1.       Firstly I share your frustration at not being heard on this matter. The  advocates for the redefinition of marriage have constantly claimed that the redefinition does no harm but this is simply not true. We are seeing a forced cultural change. This change is doing at least 3 things:

a      Legally affirming that homosexual “marriages” are the same as a heterosexual marriages.

b     Legally (by the change to adoption practice) recognising that a same sex couple are an equally good parenting choice as a Mum and Dad.

c.     Removing gender distinction (“bride” and “bridegroom” removed from marriage forms, “Husband” and “wife” removed from various legislation including the Adoption Act). We call this “Gender Neutralisation.”

2.       In my view recognising and celebrating the difference between men and women is both intelligent and culturally preferable. The gender balance of a man and a woman working together in marriage and in parenting is a unique and  ideal foundation on which to build society. Same sex  relationships may be entered into by a small few  but we should not pretend they are the same thing.

3.       The Conservative Party has called for a Government Initiated Referendum (GIR) on this issue, but this has been rejected by a majority of MPs. This was a somewhat cynical rejection as most of the same MPs are supporting a referendum on state asset sales – surely a double standard.

4.       The only way forward now (assuming the bill passes into law) would be a Citizens Initiated Referendum (CIR). Unfortunately CIR are not binding in this country and both National and Labour Prime Ministers have made it clear they will reject CIR outcomes. (example: Helen Clarke on Law and Order and John Key on Smacking). Until we achieve our goal of referendum being binding we have no way to force a change.

5.       Once the Conservative Party is in parliament it is our objective to make CIR binding. If we achieve this then we have an opportunity to challenge the redefinition of marriage by referendum. I would certainly support/promote such a referendum.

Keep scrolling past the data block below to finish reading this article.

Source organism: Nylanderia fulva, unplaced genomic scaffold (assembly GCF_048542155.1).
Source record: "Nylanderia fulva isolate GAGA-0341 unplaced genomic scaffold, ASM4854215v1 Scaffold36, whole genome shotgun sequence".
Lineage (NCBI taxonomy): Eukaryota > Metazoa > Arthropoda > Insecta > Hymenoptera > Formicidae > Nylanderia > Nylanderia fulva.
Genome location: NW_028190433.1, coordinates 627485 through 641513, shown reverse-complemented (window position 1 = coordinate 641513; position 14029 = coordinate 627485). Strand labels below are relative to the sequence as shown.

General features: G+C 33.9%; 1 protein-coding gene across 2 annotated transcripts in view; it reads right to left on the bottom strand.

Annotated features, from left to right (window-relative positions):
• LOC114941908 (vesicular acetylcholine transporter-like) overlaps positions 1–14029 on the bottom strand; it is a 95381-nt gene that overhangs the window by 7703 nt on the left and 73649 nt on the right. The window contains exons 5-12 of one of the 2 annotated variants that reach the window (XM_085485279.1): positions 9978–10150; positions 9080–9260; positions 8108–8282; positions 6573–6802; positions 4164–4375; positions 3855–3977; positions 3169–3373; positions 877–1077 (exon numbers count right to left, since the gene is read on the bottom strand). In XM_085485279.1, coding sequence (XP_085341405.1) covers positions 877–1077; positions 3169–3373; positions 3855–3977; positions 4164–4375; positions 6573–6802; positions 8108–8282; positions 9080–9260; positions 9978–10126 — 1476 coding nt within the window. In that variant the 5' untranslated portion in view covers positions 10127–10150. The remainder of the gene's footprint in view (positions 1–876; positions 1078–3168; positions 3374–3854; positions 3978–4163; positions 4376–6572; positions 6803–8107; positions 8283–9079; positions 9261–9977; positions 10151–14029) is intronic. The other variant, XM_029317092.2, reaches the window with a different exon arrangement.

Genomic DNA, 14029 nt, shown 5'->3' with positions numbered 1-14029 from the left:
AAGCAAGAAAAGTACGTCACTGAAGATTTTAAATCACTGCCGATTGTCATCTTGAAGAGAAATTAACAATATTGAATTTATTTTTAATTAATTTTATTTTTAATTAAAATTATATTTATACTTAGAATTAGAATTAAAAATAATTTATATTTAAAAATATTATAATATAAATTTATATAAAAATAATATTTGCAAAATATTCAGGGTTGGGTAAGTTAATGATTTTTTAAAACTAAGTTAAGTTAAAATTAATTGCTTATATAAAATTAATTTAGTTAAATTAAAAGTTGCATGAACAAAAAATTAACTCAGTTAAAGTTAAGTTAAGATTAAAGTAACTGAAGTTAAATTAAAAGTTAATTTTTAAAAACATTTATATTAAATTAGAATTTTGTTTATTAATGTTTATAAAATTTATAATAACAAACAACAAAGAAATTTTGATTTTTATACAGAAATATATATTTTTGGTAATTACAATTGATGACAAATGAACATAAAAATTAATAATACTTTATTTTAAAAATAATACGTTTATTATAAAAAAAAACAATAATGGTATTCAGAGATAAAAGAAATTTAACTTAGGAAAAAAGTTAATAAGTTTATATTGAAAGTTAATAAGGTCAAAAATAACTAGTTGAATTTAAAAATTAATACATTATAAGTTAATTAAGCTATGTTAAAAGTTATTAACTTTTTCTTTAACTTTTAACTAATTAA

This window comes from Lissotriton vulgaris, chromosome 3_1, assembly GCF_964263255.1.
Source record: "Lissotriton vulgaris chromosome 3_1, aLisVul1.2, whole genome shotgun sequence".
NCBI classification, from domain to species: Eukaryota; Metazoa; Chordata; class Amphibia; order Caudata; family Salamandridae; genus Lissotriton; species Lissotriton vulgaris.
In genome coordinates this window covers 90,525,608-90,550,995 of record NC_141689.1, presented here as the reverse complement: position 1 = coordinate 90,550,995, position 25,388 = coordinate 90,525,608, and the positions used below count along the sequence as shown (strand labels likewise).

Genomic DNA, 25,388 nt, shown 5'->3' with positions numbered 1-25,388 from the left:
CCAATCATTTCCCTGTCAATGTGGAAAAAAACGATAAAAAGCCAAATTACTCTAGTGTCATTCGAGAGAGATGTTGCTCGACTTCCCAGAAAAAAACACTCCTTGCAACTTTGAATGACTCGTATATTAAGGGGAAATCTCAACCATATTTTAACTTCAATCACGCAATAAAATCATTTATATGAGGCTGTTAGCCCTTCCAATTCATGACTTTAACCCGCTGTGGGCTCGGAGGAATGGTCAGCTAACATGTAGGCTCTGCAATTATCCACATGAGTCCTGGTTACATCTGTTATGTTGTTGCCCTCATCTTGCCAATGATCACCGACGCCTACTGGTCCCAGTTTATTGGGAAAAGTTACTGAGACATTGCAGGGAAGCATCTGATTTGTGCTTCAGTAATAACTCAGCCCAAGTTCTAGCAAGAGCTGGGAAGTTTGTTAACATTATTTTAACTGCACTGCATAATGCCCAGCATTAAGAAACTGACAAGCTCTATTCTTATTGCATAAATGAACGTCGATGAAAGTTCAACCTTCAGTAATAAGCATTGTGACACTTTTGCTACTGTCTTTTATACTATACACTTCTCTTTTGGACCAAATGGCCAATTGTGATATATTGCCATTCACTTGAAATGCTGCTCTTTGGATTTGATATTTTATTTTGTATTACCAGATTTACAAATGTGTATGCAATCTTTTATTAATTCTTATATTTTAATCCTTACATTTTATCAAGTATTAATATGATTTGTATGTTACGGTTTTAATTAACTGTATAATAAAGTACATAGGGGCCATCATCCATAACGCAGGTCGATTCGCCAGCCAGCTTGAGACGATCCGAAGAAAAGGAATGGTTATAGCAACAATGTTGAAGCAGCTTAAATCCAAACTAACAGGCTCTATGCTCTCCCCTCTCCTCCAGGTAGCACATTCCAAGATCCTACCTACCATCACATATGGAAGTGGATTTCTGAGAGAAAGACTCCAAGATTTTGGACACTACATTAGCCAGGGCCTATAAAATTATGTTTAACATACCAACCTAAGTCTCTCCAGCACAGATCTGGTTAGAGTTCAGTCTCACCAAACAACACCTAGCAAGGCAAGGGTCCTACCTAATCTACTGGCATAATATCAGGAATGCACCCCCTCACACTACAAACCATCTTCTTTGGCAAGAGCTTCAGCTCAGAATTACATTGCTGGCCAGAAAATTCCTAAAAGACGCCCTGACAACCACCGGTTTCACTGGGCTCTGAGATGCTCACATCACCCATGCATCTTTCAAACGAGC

Should Waitangi Day be abolished and replaced with a new national day [New Zealand Day]?

I am not sure changing the name of the day helps fix that. It’s one of those things that can ideally be proposed and put to the people of the country as a referendum if there is a enough support.

Some sort of statements on the Maori Grievance Industry and the proposed new Constitution would be particularly welcome given the alarm these two issues are causing to many of us. 

We have already taken a position on Maori seats. We agree with the Royal commission on MMP and therefore there should not be separate Maori seats. They predicted that separate seats would lead to racial division.  However as any change to the electoral system requires voters mandate the correct way to change this is to hold a referendum. I doubt if this was left to politicians it would ever happen.

We have already taken a position on a new Constitution. There should be no work on, or adoption of a new constitution, without a mandate from the people of the country. There is no such mandate so tax payers money should be nowhere near this issue. Those lobbying for a new constitution should do all the work at their own cost and then propose it with  a Citizens Initiated Referendum (if they could get enough support).

The Royal Commission on the Electoral System reported on electoral reform on 1986. This was instrumental in the change to MMP in 1993 but it recommended against citizens initiated referendums.


  1. The Commission unanimously recommended the adoption of mixed member proportional, with a threshold of 4% and that a referendum be held before or at the 1987 election.
  2. They also recommended that the Māori seats be abolished, with Māori parties instead receiving representation if they did not pass the threshold.
  3. That the number of MPs raise to 120 (although they considered 140 would be ideal, they realised that it would receive too much public backlash).
  4. The term of Parliament be raised to four years.
  5. The Commission recommended that citizens initiated referendums not be implemented. However, they were in 1993.



Final asset sale referendum results

The final result shows only minor changes.

Citizens Initiated Referendum 2013

Final Result